I agree with the comment above that bias would only have been used on cheaper ready-to wear in the 1950s when I learnt to sew 60 years ago!. A well made garment in those days would have no stitching showing unless it were saddle-stitching intended to be highly decorative, or around a zip- and a lot of dresses and skirts still had plackets not zips. My go-to sewing techniques book dates from 1962, and while it does suggest one can finish an armhole or neckline with a bias strip it instructs the sewer to finish it by hand sewing it on the inside "catching only the surface of two threads onto the needle so that no stitches show on the right side". No topstitching of hems either! I'm sure I read somewhere about sewing apprentices who had to make a black jacket using only white thread (apart, presumably from buttonholes)- and not one speck of the white should be visible on the right side. Times change but clearly some pattern makers stick to the old specifications. I do agree that there is little reason for a back-neck facing with a set in collar in an unlined garment, but it can be easier to construct a jacket with faced lapels if there is a back neck facing rather than carrying the lining right up to the collar. All very interesting!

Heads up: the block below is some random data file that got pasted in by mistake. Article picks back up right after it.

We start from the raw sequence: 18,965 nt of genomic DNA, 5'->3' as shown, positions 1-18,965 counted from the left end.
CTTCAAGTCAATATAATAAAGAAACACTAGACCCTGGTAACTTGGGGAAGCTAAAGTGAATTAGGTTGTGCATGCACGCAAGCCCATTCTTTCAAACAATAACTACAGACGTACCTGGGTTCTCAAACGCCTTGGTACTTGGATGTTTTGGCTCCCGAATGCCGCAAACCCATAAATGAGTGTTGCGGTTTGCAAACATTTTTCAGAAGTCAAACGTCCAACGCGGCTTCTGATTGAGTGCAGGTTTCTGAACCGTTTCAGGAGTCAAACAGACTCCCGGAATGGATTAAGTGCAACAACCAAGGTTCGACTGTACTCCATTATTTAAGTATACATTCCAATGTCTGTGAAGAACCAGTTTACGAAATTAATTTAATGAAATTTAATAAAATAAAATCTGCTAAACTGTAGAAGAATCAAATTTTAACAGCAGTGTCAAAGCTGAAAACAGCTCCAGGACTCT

SuzieB said...

Lucky daughter-in-law! Those are the cutest pj's. Your method of handling seam binding works really great on knits, too.

Anonymous said...

Nice details in your post, I agree that your own binding is a cut above the usually nasty stuff in packets.

Ginger said...

I've almost made those pjs several times but all that binding scared me. Thanks for the tips.

Annie Trish said...

Always enjoy reading your blog and especially interesting today. I used to think bias binding was taking the easier way but over the last several years found myself making wider bias binding and using it instead of facings. A friend has shown me how to make continuous bias binding. It is amazing how much bias can be gleaned this way from a relatively small piece leftover from a project.I was also interested to read your review of the pattern and am considering making it for one of my daughters who has had breast cancer and is on continuing medication which has basically sent her into menopause, so your comments on the design and fabric were especially useful.

Anonymous said...


Thanks for sharing. I enjoy reading, I so enjoy making the shorts. The spaghetti strap blouse is cool too.

Thanks again